By John Myhill
This e-book discusses the historic checklist of the concept language is linked to nationwide identification, demonstrating that assorted functions of this concept have continuously produced specific sorts of effects. Nationalist pursuits geared toward ‘unification’, established upon languages which differ tremendously on the spoken point, e.g. German, Italian, Pan-Turkish and Arabic, were linked to aggression, fascism and genocide, whereas these dependent upon fairly homogeneous spoken languages, e.g. Czech, Norwegian and Ukrainian, have ended in nationwide liberation and foreign balance. it's also proven that faith could be extra very important to nationwide identification than language, yet just for non secular teams which have been understood in premodern instances to be nationwide instead of common or doctrinal, e.g. Jews, Armenians, Maronites, Serbs, Dutch and English; this is often verified with discussions of the Holocaust, the Armenian Genocide, the civil battle in Lebanon and the breakup of Yugoslavia, the United Netherlands and the uk.
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Additional info for Language, Religion and National Identity in Europe and the Middle East: A Historical Study
Premodern national churches, Roman Europe, and the Caliphate ity became the official religion of the Roman Empire. Although rare, conversions to Judaism were still possible for a few more centuries in the Persian Empire, but this too ended with the Islamic conquest of the area in the 7th century. After this, Jews again became a strictly ancestral group, whose identity was reinforced by their distinctive religion. A natural consequence of this development was that even after the Jews switched their spoken language from Hebrew to Aramaic, Greek, or other languages, a process which appears to have begun with the Babylonian Exile and to have been completed by the end of the second century CE at the latest, Hebrew continued to function as the linguistic marker of Jewish identity.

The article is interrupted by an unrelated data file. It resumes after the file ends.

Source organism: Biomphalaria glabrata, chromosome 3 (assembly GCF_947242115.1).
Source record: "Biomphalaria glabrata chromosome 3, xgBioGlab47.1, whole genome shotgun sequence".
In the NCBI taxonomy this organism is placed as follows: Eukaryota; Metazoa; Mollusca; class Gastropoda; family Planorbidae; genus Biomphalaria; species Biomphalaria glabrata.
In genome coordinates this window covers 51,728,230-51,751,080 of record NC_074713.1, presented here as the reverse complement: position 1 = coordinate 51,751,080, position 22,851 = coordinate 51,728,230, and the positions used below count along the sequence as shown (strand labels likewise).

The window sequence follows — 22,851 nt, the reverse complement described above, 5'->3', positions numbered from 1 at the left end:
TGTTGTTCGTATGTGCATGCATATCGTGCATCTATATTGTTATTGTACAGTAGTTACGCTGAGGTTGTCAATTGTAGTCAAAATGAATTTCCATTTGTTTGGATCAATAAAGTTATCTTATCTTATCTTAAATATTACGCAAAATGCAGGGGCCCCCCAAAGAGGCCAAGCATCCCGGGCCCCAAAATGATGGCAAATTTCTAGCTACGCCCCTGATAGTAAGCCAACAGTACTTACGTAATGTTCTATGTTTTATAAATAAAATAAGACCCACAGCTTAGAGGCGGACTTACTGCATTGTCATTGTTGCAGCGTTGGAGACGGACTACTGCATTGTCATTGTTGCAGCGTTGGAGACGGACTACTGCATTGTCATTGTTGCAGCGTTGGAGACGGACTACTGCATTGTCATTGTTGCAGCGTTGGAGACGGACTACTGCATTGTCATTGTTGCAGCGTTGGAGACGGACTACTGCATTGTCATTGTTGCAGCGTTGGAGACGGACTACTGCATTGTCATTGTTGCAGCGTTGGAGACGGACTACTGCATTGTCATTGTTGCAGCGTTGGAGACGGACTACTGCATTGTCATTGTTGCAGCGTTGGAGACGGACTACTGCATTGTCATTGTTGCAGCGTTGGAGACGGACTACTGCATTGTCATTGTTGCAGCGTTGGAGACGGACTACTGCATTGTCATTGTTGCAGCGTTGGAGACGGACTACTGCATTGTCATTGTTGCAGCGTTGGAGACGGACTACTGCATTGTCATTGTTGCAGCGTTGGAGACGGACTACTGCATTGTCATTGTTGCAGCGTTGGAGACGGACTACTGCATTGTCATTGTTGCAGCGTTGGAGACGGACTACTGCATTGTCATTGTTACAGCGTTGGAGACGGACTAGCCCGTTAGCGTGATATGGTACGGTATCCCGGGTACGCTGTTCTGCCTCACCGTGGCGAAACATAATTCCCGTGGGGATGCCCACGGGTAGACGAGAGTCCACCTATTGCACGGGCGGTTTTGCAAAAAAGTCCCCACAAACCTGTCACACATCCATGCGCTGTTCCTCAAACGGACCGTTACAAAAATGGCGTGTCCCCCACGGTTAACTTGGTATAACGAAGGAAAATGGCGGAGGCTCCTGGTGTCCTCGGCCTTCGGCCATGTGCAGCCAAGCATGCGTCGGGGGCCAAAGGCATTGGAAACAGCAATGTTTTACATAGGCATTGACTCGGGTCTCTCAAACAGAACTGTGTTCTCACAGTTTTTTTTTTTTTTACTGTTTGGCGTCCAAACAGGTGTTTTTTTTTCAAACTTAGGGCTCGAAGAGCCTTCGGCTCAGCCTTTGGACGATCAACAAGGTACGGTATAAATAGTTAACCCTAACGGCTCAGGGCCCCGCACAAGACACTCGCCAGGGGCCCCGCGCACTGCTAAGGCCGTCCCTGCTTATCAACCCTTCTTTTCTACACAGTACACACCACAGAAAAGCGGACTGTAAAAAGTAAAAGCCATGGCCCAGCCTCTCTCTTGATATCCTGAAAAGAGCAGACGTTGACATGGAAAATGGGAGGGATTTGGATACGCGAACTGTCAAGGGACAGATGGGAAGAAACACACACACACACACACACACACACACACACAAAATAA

Like the Armenians, their adoption of monophysitism resulted in a schism with the Greeks and the Romans that has not been bridged to the present day, and also, like the Armenians, they have kept their ethnic languages, Coptic/Egyptian and Aramaic/Syriac, as their sacred languages even after they have switched to speaking other languages. Unlike the Armenians, however, the Copts and Jacobites understood the development of their churches as being the product of a schism rather than a national struggle.
Even after the Roman Empire expanded from the west, the great majority of the territory of Armenia remained under Persian rather than Roman sovereignty, which meant that the great majority of the Armenians continued to enjoy the territorial autonomy characteristic of the Persian Empire. East of the Euphrates, however, the Romans and then the Byzantine Greeks had a policy of dearmenization, particularly through forced population movements and the denial of any form of autonomy, parallel to what the Romans were doing to the Jews in their homeland at the same time; this process continued unabated in Armenia for hundreds of years, in fact, as long as Western Christians were in control of the area (Garsoian 1997a: 55; 1997b: 68, 1997c: 103–7).
Language, Religion and National Identity in Europe and the Middle East: A Historical Study by John Myhill